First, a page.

Missouri recently tried to ban same-sex marriage but was challenged by the federal court. A judge ruled that the ban violates the Constitution.


Ortie D. Smith challenged Missouri's ban with the Fourteenth Amendment. (uscourts.gov)

Ortie D. Smith challenged Missouri’s ban with the Fourteenth Amendment. (uscourts.gov)

Ortie D. Smith, federal judge, claimed specifically that the ban violates the Fourteenth Amendment, the Equal Protection Clause. The clause was added in 1868 and states that no state can deny any person under its jurisdiction “the equal protection of the laws.”


The ban was originally challenged by the American Civil Liberties Union of Missouri, for two same-sex couples. Smith claimed to have found insubstantial state interest in denying marriage rights to same-sex couples.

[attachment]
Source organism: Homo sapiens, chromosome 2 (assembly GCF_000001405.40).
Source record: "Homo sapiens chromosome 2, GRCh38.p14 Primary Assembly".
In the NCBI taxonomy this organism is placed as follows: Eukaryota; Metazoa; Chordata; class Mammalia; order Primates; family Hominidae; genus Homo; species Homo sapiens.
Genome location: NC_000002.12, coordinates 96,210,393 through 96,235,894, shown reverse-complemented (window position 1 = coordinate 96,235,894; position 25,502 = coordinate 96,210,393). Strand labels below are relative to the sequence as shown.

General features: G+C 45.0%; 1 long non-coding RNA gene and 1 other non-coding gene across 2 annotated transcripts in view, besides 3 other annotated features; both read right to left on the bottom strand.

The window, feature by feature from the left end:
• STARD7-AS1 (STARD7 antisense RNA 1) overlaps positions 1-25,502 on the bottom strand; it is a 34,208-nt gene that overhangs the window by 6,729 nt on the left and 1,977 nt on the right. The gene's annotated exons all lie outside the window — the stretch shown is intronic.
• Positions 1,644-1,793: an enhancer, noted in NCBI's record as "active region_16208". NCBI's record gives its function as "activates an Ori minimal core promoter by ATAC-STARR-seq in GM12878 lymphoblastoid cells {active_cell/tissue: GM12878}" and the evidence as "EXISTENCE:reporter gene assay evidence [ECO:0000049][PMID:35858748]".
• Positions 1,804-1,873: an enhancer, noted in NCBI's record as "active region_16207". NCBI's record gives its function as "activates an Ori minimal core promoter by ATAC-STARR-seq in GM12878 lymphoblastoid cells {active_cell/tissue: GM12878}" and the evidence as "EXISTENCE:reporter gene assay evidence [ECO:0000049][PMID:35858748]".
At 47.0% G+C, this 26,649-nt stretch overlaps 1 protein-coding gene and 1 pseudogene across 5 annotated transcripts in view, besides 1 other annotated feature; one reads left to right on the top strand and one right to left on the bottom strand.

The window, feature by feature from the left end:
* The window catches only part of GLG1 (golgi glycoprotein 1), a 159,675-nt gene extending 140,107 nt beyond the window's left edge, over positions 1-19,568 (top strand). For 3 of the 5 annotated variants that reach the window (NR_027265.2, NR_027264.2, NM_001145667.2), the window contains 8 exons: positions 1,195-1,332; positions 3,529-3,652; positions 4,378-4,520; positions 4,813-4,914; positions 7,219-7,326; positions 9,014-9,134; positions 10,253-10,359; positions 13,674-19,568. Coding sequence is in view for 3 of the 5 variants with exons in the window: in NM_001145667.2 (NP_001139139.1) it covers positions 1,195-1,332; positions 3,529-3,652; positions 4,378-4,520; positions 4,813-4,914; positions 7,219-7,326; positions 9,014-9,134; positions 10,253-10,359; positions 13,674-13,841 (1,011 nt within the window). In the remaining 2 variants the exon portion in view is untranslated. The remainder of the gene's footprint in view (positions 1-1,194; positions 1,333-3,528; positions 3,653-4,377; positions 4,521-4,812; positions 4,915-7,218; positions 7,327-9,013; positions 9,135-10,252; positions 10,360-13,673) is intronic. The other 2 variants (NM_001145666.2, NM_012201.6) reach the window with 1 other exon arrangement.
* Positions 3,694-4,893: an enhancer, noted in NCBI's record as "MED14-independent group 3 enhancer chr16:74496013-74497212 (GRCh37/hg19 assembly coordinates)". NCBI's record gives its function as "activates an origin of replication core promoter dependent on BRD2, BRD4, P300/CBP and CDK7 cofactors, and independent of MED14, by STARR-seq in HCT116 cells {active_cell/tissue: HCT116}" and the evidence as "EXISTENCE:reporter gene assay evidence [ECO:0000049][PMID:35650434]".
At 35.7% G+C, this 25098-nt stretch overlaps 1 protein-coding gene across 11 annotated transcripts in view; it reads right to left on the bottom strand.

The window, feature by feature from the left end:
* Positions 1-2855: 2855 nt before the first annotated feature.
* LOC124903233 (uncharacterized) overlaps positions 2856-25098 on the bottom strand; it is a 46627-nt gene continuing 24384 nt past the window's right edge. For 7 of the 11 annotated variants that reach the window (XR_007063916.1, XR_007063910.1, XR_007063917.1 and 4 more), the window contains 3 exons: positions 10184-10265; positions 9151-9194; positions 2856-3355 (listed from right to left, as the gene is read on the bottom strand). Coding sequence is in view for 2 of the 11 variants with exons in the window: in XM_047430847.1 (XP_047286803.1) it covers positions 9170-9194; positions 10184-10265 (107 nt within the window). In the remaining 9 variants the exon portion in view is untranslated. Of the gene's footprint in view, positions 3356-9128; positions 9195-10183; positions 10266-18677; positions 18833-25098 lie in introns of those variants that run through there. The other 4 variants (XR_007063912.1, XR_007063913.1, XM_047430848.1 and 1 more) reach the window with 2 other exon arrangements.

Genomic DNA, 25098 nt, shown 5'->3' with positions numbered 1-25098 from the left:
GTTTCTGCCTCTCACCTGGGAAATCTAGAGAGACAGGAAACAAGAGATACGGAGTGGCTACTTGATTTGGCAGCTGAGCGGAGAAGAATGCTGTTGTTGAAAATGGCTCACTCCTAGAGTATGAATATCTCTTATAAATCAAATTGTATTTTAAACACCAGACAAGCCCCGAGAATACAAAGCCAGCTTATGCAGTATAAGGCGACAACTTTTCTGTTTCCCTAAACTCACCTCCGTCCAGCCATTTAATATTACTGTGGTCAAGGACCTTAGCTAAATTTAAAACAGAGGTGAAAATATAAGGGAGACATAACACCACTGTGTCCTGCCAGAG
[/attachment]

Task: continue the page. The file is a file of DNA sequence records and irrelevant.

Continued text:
In the United States, same-sex marriage is legal in 32 states. Smith’s rulings may pave the way toward total legalization, and a more humanistic approach toward queer issues on the legal level, since he treated same-sex couples simply as citizens who deserve the same rights as everyone else.


Do you think that Ortie’s decision will have greater implications for issues involving queer rights? Respond in the comments or on Twitter @ryanlawlessness